by Andy Bishop, Health and Safety Consultant
A few weeks ago, I travelled to Brighton to deposit my youngest daughter and all her associated belongings into her Halls of residence at University. In strict adherence to the law stated by one Patrick O’Murphy, her flat was on the top floor of the four available and the lift had decided that it would be best if it didn’t exert itself on moving in day!
I completed a dynamic Manual Handling Assessment and introduced a number of control measures to ensure my state of health was the same at the end of the job as it was at the start, they involved utilising the power invested in my appearance. With my bushy grey beard and baldy head it’s easy to be mistaken for a frail old man! As well as looking good, my beard, like Gandalfs has magical powers! It has other benefits, it allows to continue using a comb, I can still look in the shampoo aisle in Boots (other suppliers of hair care products are available) and it keeps my chin warm in winter.
In short, I love my beard! As I go about my business, I meet other bearded men and we often share a ‘nod of respect’ as the first feelings of ‘beard envy’ arise. As the great Bard, William Shakespeare once remarked ‘He that hath a beard is more than a youth, and he that hath no beard is less than a man.’ It gives my colleagues a handy point of reference if they need to describe me ‘Oh you mean Andy, big bloke, baldy head, grey beard’ I hear them remark!
I first started dabbling with full facial topiary about six years ago after I left the Army. In the military all males ‘must’ be clean shaven below the top lip! Soldiers are permitted to wear a moustache but never a ‘full set’ (beard, moustache and side whiskers). Sailors in Her Majesties Royal Navy are however permitted to wear a full set and can be ordered to shave it off if it is not full enough! On operations in Iraq, shaving was compulsory every day, on operations in Afghanistan, this was relaxed to three days and sometimes up to a week. The reason for this is the weapons that the enemy had in their arsenal, the Iraqis quite famously had possession of chemical and biological weaponry, the Taliban did not. The basic Personal Protective Equipment provided to protect soldiers in a chemical environment is the standard issue respirator, a full-face mask with particulate and vapour filters that relies on a close seal to the face to be effective in filtering out what ever nasties those pesky enemies put in the air.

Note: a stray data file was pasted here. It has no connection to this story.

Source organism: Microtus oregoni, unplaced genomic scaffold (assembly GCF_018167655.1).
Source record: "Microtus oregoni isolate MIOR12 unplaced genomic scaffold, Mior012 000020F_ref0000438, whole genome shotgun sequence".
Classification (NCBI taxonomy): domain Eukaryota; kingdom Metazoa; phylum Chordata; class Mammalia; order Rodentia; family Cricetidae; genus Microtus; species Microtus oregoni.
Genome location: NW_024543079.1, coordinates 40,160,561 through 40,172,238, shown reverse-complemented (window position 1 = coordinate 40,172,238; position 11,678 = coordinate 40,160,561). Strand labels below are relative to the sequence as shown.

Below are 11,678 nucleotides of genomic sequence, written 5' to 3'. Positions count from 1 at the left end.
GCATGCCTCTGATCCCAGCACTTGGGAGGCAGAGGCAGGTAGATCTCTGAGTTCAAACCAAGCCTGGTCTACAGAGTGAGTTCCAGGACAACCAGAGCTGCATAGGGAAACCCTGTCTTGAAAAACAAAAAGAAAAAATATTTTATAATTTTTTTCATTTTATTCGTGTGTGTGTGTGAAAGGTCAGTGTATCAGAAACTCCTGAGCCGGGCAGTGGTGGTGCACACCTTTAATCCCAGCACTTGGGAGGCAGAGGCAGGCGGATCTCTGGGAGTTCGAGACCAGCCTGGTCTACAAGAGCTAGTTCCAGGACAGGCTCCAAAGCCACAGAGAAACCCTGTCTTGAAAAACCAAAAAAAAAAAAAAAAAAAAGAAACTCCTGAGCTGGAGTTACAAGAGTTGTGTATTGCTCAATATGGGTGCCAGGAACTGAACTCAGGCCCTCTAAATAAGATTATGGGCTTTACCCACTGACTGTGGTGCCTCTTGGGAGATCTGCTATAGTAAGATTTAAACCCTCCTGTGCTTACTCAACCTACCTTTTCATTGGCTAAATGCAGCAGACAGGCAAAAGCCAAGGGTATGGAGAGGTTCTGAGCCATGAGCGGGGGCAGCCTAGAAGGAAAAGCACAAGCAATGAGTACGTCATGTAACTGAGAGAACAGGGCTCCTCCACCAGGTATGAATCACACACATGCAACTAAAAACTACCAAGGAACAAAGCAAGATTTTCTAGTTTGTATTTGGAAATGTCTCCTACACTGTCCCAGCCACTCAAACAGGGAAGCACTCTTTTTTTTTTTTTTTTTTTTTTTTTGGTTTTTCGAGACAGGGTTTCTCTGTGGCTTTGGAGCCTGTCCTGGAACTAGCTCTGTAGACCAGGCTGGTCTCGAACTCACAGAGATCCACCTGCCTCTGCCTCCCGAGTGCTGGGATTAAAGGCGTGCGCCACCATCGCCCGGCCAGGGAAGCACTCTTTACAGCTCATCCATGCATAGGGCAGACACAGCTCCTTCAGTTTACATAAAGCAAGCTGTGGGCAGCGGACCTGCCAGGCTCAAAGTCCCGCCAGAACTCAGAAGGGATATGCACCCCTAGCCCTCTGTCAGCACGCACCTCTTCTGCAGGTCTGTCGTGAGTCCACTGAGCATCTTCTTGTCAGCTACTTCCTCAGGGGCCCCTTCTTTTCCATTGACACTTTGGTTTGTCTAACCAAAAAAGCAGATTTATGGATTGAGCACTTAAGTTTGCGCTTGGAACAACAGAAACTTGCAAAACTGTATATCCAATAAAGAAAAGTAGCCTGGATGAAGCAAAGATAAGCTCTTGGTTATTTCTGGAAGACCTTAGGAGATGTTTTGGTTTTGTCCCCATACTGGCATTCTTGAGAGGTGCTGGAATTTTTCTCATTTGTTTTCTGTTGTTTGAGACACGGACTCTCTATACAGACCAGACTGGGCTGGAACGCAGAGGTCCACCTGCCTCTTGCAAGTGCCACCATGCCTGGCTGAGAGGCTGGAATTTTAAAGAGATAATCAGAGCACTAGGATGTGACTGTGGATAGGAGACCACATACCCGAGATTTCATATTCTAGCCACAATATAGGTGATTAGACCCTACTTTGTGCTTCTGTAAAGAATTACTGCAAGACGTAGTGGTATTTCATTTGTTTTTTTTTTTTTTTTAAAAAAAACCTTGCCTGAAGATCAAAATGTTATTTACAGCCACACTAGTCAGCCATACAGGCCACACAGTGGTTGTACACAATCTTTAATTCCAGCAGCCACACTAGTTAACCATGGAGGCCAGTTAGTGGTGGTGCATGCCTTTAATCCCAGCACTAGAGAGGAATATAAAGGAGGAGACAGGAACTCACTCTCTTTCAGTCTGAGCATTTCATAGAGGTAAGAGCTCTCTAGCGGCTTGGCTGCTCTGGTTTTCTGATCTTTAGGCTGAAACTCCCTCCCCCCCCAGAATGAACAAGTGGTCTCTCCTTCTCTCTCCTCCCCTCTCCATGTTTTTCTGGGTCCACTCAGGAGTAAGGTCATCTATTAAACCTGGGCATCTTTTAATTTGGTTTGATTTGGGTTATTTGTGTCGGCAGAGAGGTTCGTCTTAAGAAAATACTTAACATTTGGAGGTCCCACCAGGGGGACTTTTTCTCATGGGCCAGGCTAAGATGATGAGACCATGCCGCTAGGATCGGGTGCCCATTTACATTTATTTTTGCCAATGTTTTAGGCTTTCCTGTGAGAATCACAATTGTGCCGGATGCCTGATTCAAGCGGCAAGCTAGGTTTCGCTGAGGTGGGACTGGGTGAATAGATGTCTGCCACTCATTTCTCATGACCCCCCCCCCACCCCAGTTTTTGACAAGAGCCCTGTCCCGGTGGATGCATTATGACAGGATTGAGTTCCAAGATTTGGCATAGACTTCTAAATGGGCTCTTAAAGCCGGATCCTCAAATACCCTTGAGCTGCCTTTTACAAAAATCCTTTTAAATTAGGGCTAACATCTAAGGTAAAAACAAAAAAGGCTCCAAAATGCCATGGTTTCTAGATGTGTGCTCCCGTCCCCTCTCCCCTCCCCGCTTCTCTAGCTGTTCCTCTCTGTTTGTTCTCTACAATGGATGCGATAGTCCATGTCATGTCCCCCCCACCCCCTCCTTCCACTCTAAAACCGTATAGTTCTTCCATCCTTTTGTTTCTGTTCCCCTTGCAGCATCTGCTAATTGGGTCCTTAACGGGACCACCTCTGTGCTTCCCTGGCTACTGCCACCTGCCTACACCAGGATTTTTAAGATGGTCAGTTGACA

I’m lucky these days to be in a situation where I can choose to wear ‘a full set’ without fear of disciplinary action and extra weekend guard duties or similar summary punishments for not being clean shaven every day of the week.
However, if my boss decides, following risk assessment that RPE is required and they choose to provide me with a close-fitting respirator or face mask to protect my health, then I shall have no option but to shave off my beloved beard and put my chubby babyface on display to all and sundry.
I can guarantee that I would be less than enthused by this, but as I am not practicing a religion that requires me to wear a beard and I don’t have a valid medical reason to wear one, then I’m afraid that I will have to comply with their wishes.
They could look to source me a hooded powered respirator that doesn’t rely on a close seal, but they are really expensive to procure, store and maintain, I’m pretty sure that I’d be dusting off the old Wilkinson Sword (endorsement enquiries welcome) and putting the boar bristled shaving brush into action around my chiselled jaw.
All employers know that they must, as far as is reasonably practicable, protect the health of all of their employees.
This general duty is reciprocated by the employee’s duty to cooperate with the employer, particularly on arrangements that are made to protect the employee in question.
So, when the day comes that I am supplied with respiratory protective equipment that relies on a close seal to my face, I shall wearily trudge to the bathroom and succumb to the prospect of a cold, unadorned, silky smooth chin.
‘…Thus conscience does make cowards of us all, and thus the native hue of resolution
Is sicklied o’er with the pale cast of thought, And enterprises of great pitch and moment
With this regard their currents turn awry and lose the name of action’
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